Why Jane Austen Movies Are My Comfort Object

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I recently had a realization: Jane Austen movies (and, especially, TV miniseries) are my comfort object.

Yes, everyone who loves historical costume movies loves Jane Austen, right? But I’m with Trystan — Regency ISN’T an era that I particularly like, fashion-wise! It’s all nightgowns, and while it can be flattering on 16-year-olds who survive on carrot sticks, it’s not so great on substantial women-of-a-certain-age like myself.

What I wish I looked like in Regency clothing (Madame Recamier by Jacques Louis David).

What I wish I looked like in Regency clothing (Madame Recamier by Jacques Louis David).

What I actually look like in Regency clothing (Mrs. Bennet from Pride and Prejudice. 1995).

What I actually look like in Regency clothing (Mrs. Bennet from Pride and Prejudice, 1995).

So for someone who loves making and wearing historical costume, this is kind of a contradiction. Why do I love these shows so much? Why do I put them on every time I’m bored, or sick, or just want something on in the background while I sew or clean or…? Why do I love them even more (I’m sorry!!) than their original books? Well, let me navel-gaze:

 

Jane Austen Movies Are Oldey-Timey

The Regency era is an interesting one. It’s right in between the pomp and circumstance of the 18th century (my dream era), but with tinges of the naturalism to come in the 19th century. And, as a baseline, they’re at least historic. I’d much rather get lost binge-watching a show set in any historical era over something contemporary. I don’t have to explain this to you all, do I?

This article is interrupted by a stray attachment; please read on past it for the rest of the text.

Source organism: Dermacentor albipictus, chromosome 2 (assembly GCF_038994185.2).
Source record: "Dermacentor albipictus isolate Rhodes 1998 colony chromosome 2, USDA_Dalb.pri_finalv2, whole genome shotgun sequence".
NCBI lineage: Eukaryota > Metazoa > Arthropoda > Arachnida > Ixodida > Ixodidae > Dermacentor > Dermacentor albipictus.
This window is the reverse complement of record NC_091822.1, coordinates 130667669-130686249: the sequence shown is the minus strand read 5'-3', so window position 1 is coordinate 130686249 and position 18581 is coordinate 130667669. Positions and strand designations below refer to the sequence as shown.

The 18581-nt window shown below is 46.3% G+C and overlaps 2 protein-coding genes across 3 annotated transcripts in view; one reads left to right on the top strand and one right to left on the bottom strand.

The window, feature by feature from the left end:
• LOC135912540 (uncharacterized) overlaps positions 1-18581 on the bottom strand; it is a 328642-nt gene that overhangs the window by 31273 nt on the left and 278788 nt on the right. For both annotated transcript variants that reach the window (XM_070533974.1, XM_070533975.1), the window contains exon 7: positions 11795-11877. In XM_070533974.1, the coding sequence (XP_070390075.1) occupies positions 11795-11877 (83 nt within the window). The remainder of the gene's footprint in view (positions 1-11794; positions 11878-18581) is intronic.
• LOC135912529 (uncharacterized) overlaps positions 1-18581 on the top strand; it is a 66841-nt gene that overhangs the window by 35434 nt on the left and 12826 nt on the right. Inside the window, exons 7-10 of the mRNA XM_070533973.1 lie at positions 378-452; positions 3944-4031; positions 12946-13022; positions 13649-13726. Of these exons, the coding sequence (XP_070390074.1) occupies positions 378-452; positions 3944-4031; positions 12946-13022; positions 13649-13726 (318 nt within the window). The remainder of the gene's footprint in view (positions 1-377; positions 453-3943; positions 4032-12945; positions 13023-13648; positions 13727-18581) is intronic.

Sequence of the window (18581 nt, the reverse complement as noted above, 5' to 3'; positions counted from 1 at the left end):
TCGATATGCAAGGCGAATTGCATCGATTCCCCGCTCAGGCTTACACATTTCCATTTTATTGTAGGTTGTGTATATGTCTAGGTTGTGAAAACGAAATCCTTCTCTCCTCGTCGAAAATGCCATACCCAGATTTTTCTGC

Episode 4

Picnics are at their best when an army of servants has hauled all your unnecessary crap for you.

 

Jane Austen’s Characters Are Relatable

I can better identify with Austen’s middle- and upper-middle-class characters versus the royals and aristocracy that are usually the lead in most other historical costume movies. I’m fascinated by historical people like Elizabeth I or Georgiana, Duchess of Devonshire, but there isn’t much about their lives that is similar to my own, not having piles of money. I can, however, put myself more readily into Elizabeth Bennet’s or Elinor Dashwood’s relatively modest shoes.

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“Oh, a cottage! How charming. A little cottage is always very snug.”

 

Jane Austen Movies Are Female-Centric

This is a given for me. If a book doesn’t have a main character who is female, I don’t want to read it. Movies and TV are slightly easier for me to get into, but I admit, my life is very much rooted in my own, female-specific view of the world. This doesn’t mean I think women are fundamentally different from men, rather that I’m more interested in the female experience.

Who can't relate to the idea of a woman on the verge of being past her prime, who may have given up her one chance at happiness?

What woman can’t relate to the idea of being on the verge of past her prime, who may have given up her one chance at happiness?

 

Jane Austen Movies Are Complex

Nothing is better than a story that takes its time, and Austen is particularly good for stories that weave in and out. Minor characters are there to amuse and annoy you. Plot lines go in unexpected directions. I will admit to not having read any Austen until after watching the 1995 Pride and Prejudice. Someone lent me the VHS tape, and I put it on “in the background” as I packed to move out of my current apartment. Cut to me spending six hours sitting on a hardwood floor (because the furniture had already been removed) because I was so entranced in the story, and had NO idea how the hell Elizabeth and Darcy could ever get together.